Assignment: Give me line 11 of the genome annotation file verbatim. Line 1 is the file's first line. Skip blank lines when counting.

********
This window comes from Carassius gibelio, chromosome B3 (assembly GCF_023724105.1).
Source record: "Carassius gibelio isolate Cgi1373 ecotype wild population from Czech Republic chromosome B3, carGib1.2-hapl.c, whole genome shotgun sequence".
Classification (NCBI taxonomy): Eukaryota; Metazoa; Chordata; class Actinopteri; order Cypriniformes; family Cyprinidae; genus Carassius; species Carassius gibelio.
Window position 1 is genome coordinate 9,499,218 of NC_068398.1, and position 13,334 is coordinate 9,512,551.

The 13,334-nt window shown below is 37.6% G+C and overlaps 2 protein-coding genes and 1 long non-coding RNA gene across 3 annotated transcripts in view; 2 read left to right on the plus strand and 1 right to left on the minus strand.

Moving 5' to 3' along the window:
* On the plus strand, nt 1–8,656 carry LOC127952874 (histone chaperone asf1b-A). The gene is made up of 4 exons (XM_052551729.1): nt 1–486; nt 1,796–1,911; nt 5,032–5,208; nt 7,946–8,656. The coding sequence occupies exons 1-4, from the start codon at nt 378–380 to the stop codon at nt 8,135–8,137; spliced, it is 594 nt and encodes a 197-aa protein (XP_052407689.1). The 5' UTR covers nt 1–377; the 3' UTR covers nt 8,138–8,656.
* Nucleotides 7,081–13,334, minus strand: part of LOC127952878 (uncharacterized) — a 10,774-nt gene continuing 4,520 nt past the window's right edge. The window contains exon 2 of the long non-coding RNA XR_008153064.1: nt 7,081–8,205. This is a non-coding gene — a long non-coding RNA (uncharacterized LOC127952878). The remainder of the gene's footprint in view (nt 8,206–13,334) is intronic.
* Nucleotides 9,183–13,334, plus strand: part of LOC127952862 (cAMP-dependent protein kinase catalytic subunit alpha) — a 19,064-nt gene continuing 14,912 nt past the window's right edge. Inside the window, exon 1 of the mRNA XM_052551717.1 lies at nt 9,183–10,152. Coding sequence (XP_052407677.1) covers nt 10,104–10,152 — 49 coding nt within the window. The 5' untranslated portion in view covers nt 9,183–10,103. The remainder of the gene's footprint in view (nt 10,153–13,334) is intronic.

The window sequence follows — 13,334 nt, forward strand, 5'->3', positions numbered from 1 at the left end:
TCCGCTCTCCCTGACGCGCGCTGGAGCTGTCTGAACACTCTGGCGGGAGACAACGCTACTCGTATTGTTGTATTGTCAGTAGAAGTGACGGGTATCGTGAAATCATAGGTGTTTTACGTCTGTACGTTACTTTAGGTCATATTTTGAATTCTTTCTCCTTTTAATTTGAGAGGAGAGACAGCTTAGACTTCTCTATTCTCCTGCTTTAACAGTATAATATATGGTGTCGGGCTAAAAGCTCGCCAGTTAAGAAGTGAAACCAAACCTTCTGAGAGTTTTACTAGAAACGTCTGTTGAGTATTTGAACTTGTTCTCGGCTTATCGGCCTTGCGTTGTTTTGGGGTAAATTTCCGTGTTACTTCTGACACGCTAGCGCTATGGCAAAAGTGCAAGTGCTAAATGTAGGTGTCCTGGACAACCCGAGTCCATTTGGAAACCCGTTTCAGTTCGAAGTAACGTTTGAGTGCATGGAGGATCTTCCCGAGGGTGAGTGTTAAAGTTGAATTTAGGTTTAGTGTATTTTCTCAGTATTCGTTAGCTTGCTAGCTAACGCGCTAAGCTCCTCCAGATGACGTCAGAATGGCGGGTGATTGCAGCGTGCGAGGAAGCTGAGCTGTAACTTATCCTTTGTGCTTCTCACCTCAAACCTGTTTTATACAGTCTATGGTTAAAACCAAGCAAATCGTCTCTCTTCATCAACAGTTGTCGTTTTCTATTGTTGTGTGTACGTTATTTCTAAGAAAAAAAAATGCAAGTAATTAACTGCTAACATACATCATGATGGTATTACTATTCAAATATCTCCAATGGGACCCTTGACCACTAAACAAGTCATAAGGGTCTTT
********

TCCGCTCTCCCTGACGCGCGCTGGAGCTGTCTGAACACTCTGGCGGGAGACAACGCTACTCGTATTGTTGTATTGTCAGTAGAAGTGACGGGTATCGTGAAATCATAGGTGTTTTACGTCTGTACGTTACTTTAGGTCATATTTTGAATTCTTTCTCCTTTTAATTTGAGAGGAGAGACAGCTTAGACTTCTCTATTCTCCTGCTTTAACAGTATAATATATGGTGTCGGGCTAAAAGCTCGCCAGTTAAGAAGTGAAACCAAACCTTCTGAGAGTTTTACTAGAAACGTCTGTTGAGTATTTGAACTTGTTCTCGGCTTATCGGCCTTGCGTTGTTTTGGGGTAAATTTCCGTGTTACTTCTGACACGCTAGCGCTATGGCAAAAGTGCAAGTGCTAAATGTAGGTGTCCTGGACAACCCGAGTCCATTTGGAAACCCGTTTCAGTTCGAAGTAACGTTTGAGTGCATGGAGGATCTTCCCGAGGGTGAGTGTTAAAGTTGAATTTAGGTTTAGTGTATTTTCTCAGTATTCGTTAGCTTGCTAGCTAACGCGCTAAGCTCCTCCAGATGACGTCAGAATGGCGGGTGATTGCAGCGTGCGAGGAAGCTGAGCTGTAACTTATCCTTTGTGCTTCTCACCTCAAACCTGTTTTATACAGTCTATGGTTAAAACCAAGCAAATCGTCTCTCTTCATCAACAGTTGTCGTTTTCTATTGTTGTGTGTACGTTATTTCTAAGAAAAAAAAATGCAAGTAATTAACTGCTAACATACATCATGATGGTATTACTATTCAAATATCTCCAATGGGACCCTTGACCACTAAACAAGTCATAAGGGTCTTT